a quick break to rest his voice, so new man on the rostrum.

0:25:010:25:04

£60 can I say? 50 then, I have 50, I'll take 5 on it. At 55, 60 now,

0:25:040:25:09

at £55, anyone else in at 55?

0:25:090:25:14

60 now, and 5, 70, 5, 80.

0:25:140:25:16

I hate these moments where I feel like I'm letting the owners down.

0:25:160:25:19

-£80, anyone else in? At £80, all done.

-We're selling!

0:25:190:25:25

-Just did it at £80.

-Well done, you. Thank you, Paul.

0:25:250:25:28

-Oh, that's all right, that's OK.

-Right on the mark.

0:25:280:25:32

There you go, we've got the money and it's going towards the laptop.

0:25:320:25:35

Get surfing, that's all I can say.

0:25:350:25:37

-Thank you so much.

-Thank you.

-So kind.

0:25:370:25:39

It's about this time of day that some of you may sneak off to the kitchen and put the kettle on

0:25:470:25:52

and make a cup of tea, but I bet it won't arrive in a teapot

0:25:520:25:55

as gorgeous as Valerie's, because it's absolutely stunning.

0:25:550:25:58

-Silver, made in Calcutta, with a valuation of 350 to 550.

-Absolutely.

0:25:580:26:05

Right, well, you don't know this, but Valerie has had a chat to the auctioneer just before the sale.

0:26:050:26:11

-Yes.

-And you've upped the reserve

0:26:110:26:14

-to £600, but it's the top end of your estimate, though.

-It is.

0:26:140:26:18

All is not lost, because he agrees with Valerie.

0:26:180:26:23

But teapots aren't as collectible as they used to be,

0:26:230:26:27

and Indian colonial silver isn't quite as sought after,

0:26:270:26:31

so I think £600 is what you would pay in a shop for it, absolutely,

0:26:310:26:36

but the trade value of it is more around the £400 mark. So we'll see.

0:26:360:26:41

Do you know what Andrew said?

0:26:410:26:43

He said that he's looking for £1,000 on this.

0:26:430:26:46

-He can look for a long time.

-Well, maybe not, who knows?

0:26:460:26:50

-But we want £1,000.

-We absolutely do.

0:26:500:26:54

We're going to find out now, because all the talking is over with,

0:26:540:26:58

it's purely academic, it's up to the bidders in this room.

0:26:580:27:01

-Let's see what they think, shall we? OK.

-Cross fingers.

0:27:010:27:05

This is the Indian colonial teapot

0:27:050:27:08

-showing in the corner there, we have telephone.

-Oh, Lord, telephone bid.

0:27:080:27:13

And a commission bid, we'll start the bidding at 600,

0:27:130:27:16

is there 20 in the room?

0:27:160:27:18

At £600 and selling, is there 20? At £600, then, any more?

0:27:180:27:24

At £600 commission.

0:27:240:27:25

Scared off the telephone bidder.

0:27:250:27:28

Are we all done? At £600, last time.

0:27:280:27:30

Yes, the hammer's gone down. £600.

0:27:300:27:33

I think you were both right on that occasion.

0:27:330:27:36

It touched the upper end. If it had made £1,000, I'd have retired.

0:27:360:27:40

I'd have to be carried out of here on a trolley, foaming at the mouth!

0:27:400:27:44

You really had me scared, but even the phone bidder, when he heard 600, collapsed.

0:27:440:27:48

On the other end of the telephone like that, but it was a fantastic result.

0:27:480:27:53

It's got the top end, that is what you wanted.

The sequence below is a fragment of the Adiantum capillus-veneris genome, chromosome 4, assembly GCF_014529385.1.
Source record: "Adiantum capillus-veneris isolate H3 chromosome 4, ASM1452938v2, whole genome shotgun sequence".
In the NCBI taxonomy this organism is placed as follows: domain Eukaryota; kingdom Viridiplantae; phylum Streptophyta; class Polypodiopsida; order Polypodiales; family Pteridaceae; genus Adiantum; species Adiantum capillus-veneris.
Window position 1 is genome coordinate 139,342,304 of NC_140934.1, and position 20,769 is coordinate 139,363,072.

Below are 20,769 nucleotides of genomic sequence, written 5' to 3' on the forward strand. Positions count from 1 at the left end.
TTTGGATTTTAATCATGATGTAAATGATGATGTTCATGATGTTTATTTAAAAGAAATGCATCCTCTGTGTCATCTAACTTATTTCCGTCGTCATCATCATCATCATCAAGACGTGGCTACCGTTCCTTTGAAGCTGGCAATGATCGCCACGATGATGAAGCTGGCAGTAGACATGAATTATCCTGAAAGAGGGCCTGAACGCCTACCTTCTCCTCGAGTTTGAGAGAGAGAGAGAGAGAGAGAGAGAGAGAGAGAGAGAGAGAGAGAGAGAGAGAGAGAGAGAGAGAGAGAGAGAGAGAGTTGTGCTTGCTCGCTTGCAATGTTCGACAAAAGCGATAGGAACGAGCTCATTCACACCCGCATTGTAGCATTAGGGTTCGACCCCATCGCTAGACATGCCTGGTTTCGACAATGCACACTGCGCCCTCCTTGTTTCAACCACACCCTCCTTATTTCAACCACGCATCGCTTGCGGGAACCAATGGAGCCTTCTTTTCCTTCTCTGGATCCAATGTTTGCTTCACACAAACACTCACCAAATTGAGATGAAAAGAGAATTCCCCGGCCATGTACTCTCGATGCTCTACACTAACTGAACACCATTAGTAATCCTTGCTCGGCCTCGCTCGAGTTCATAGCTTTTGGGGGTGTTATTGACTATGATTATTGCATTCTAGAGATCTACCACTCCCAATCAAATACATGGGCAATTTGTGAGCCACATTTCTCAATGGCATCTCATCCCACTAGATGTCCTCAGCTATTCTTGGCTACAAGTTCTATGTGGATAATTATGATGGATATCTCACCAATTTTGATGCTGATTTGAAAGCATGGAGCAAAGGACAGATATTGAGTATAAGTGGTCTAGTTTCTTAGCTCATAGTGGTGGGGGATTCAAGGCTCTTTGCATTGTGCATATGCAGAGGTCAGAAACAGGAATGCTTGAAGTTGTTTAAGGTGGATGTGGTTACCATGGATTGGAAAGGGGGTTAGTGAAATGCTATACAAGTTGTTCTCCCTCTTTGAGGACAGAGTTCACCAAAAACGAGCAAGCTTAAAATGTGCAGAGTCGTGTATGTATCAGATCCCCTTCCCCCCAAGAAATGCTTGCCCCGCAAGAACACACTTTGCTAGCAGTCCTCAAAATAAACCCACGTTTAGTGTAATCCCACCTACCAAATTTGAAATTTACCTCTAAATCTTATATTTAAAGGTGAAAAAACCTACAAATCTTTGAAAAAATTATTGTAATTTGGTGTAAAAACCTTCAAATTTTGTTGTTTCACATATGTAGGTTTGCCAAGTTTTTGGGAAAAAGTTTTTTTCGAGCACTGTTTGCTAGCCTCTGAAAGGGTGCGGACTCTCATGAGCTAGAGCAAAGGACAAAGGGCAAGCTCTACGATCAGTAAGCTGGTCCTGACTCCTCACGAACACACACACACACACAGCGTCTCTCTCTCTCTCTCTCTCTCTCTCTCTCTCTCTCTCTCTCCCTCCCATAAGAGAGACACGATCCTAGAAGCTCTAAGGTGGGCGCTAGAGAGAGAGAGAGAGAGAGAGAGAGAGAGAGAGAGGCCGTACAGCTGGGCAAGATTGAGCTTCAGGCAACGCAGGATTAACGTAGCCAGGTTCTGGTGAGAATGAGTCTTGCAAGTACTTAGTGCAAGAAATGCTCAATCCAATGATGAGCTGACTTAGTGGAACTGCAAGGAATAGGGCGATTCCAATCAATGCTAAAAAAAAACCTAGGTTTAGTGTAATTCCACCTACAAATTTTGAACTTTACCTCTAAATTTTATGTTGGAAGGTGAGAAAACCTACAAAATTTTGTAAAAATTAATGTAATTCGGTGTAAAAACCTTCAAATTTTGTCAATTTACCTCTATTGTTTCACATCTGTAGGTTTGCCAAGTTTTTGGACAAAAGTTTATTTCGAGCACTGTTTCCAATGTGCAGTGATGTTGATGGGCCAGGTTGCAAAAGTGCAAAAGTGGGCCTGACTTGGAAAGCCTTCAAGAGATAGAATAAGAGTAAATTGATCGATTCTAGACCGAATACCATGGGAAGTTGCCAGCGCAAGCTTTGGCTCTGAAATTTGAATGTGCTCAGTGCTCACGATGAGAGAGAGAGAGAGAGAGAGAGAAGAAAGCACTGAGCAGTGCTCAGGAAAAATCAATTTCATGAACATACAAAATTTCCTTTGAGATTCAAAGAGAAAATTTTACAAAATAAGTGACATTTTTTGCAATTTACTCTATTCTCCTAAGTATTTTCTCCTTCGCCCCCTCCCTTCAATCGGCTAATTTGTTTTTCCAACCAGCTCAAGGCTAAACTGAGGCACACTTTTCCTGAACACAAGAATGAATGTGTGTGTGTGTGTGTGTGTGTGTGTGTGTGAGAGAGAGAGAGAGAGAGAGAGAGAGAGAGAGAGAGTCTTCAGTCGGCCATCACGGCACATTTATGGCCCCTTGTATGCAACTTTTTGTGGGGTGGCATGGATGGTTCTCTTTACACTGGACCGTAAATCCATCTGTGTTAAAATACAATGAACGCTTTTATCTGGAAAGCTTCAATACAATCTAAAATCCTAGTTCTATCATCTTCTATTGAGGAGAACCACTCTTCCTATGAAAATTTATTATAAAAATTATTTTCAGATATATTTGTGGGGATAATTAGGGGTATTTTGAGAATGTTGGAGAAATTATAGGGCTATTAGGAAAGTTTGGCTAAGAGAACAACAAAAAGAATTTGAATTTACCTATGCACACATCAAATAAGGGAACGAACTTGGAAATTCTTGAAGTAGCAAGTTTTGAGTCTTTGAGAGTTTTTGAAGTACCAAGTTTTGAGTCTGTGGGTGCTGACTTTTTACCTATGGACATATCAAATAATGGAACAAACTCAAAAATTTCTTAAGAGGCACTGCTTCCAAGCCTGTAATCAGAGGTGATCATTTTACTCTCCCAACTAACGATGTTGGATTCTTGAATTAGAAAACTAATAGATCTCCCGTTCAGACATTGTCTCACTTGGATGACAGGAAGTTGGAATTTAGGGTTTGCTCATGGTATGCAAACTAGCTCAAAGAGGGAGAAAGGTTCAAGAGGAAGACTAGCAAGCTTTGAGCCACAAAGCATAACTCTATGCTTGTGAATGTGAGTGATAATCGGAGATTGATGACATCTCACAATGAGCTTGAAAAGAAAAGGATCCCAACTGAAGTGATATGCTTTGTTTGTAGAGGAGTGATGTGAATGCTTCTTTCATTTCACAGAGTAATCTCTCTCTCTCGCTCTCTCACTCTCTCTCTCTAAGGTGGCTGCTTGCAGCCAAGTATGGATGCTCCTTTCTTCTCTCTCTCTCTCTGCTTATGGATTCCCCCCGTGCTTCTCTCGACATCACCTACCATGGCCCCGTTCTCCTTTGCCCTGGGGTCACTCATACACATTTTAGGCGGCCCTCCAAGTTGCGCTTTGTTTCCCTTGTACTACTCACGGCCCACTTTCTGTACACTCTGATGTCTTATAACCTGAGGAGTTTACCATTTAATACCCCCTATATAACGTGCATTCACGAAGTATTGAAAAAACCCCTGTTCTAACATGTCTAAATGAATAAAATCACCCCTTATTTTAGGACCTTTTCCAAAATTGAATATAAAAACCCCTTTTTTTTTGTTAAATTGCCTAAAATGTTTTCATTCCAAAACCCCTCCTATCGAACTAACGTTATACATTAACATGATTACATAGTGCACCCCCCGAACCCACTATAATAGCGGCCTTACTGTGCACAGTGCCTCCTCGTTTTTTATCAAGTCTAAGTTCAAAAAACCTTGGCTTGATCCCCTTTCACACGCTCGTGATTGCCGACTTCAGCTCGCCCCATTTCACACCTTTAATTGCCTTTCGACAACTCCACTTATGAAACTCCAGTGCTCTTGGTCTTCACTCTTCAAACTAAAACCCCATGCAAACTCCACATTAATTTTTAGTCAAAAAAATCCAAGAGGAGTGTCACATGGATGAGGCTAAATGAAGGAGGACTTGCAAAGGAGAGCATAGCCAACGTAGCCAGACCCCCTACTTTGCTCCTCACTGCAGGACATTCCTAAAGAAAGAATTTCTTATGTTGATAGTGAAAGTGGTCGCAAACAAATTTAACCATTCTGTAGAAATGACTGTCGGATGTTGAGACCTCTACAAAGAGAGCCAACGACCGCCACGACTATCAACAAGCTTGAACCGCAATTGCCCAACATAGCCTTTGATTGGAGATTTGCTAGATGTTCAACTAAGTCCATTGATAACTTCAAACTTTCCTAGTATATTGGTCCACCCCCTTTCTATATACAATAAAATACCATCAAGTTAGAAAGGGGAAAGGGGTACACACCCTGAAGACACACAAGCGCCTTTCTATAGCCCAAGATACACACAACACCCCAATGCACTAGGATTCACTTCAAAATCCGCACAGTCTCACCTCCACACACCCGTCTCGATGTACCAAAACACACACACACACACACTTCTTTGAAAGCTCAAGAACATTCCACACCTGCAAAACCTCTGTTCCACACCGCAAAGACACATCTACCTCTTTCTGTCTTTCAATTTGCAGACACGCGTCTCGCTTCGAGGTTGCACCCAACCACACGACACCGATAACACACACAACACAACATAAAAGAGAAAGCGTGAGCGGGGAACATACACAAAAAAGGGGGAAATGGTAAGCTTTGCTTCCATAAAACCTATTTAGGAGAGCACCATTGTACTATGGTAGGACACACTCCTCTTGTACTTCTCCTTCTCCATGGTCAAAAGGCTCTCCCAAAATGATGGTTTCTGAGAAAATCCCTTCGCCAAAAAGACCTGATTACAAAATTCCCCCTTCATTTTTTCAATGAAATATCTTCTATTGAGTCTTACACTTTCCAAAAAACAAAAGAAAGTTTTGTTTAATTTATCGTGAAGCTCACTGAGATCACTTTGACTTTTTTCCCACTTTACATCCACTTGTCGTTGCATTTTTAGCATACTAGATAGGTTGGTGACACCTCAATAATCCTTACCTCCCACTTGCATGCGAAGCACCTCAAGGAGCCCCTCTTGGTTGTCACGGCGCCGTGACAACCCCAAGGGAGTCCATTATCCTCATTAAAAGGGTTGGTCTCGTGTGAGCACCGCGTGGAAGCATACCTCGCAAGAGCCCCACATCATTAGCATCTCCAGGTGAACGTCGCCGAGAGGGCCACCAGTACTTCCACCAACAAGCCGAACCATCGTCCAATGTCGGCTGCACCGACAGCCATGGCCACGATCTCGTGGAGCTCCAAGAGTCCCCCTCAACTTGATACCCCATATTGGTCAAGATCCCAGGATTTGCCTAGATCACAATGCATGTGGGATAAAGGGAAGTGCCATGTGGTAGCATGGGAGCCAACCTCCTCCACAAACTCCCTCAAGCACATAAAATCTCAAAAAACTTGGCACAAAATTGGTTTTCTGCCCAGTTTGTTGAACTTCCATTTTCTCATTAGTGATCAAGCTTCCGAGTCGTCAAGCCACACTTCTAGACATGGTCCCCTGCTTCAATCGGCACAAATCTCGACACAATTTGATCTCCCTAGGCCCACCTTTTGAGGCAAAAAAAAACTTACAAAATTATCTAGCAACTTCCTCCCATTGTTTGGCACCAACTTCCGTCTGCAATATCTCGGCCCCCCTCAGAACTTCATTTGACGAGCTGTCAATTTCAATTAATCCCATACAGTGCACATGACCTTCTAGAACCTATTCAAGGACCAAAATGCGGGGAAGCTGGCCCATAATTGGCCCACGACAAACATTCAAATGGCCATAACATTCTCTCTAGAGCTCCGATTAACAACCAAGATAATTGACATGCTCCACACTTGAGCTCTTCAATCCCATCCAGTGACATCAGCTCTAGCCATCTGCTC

0:27:530:27:55

What is the money going to go towards?

0:27:550:27:57

Well, we have just had our 45th wedding anniversary

0:27:570:28:01

and we are trying to get back to South Africa to visit our children and grandchildren,

0:28:010:28:06

so this is going in the pot to start to get the fund up a little bit.

0:28:060:28:09

-Fantastic, the pot is going in the pot. Marvellous.

-Yes, the pot is going in the pot.

0:28:090:28:14

Excuse the pun.

0:28:140:28:16

Next up, we've got a gold watch. It's 18 carat, but it's got pedal power.

0:28:200:28:24

There's a lot of memorabilia attached to this, because old Pope was on the back, wasn't he?

0:28:240:28:29

-Riding at Crystal Palace in 1896 or somewhere around there.

-'97.

0:28:290:28:33

'97. Sylvia, it is a real gem, who have you brought along with you?

0:28:330:28:38

I've brought my brother along with me, who is called Peter.

0:28:380:28:41

-Right, hi Peter, how do you do?

-Pleased to meet you.

0:28:410:28:44

Let's hope, let's hope this breaks all the records, even the one at Crystal Palace.

0:28:440:28:48

We've had a chat to the auctioneer earlier,

0:28:480:28:51

he said there has been loads of interest.

0:28:510:28:53

-Fantastic.

-Even from abroad, and he thinks it should do 300 to 500.

0:28:530:28:58

Marvellous, marvellous.

0:28:580:29:00

-Very nice.

-Which would be fantastic.

0:29:000:29:03

-Brilliant.

-Fingers crossed.

0:29:030:29:05

Why are we flogging it, though, Sylvia, why?

0:29:050:29:08

I don't think we know, it just came out the attic and we thought,

0:29:080:29:11

this is interesting, maybe other people will think so.

0:29:110:29:14

How long has it been in the attic?

0:29:140:29:17

30 or 40 years, I suppose.

0:29:170:29:19

Dig it out and bring it along to valuation day and, hey presto, they are in the auction room

0:29:190:29:23

and they might be going home with...we're going to find out right now.

0:29:230:29:26

Pocket watch, fantastic pocket watch.

0:29:260:29:29

All the cycling history with it,

0:29:290:29:31

-I have got to start the bidding here at £300.

-Fantastic.

0:29:310:29:35

£300, 320 can I say?

0:29:350:29:39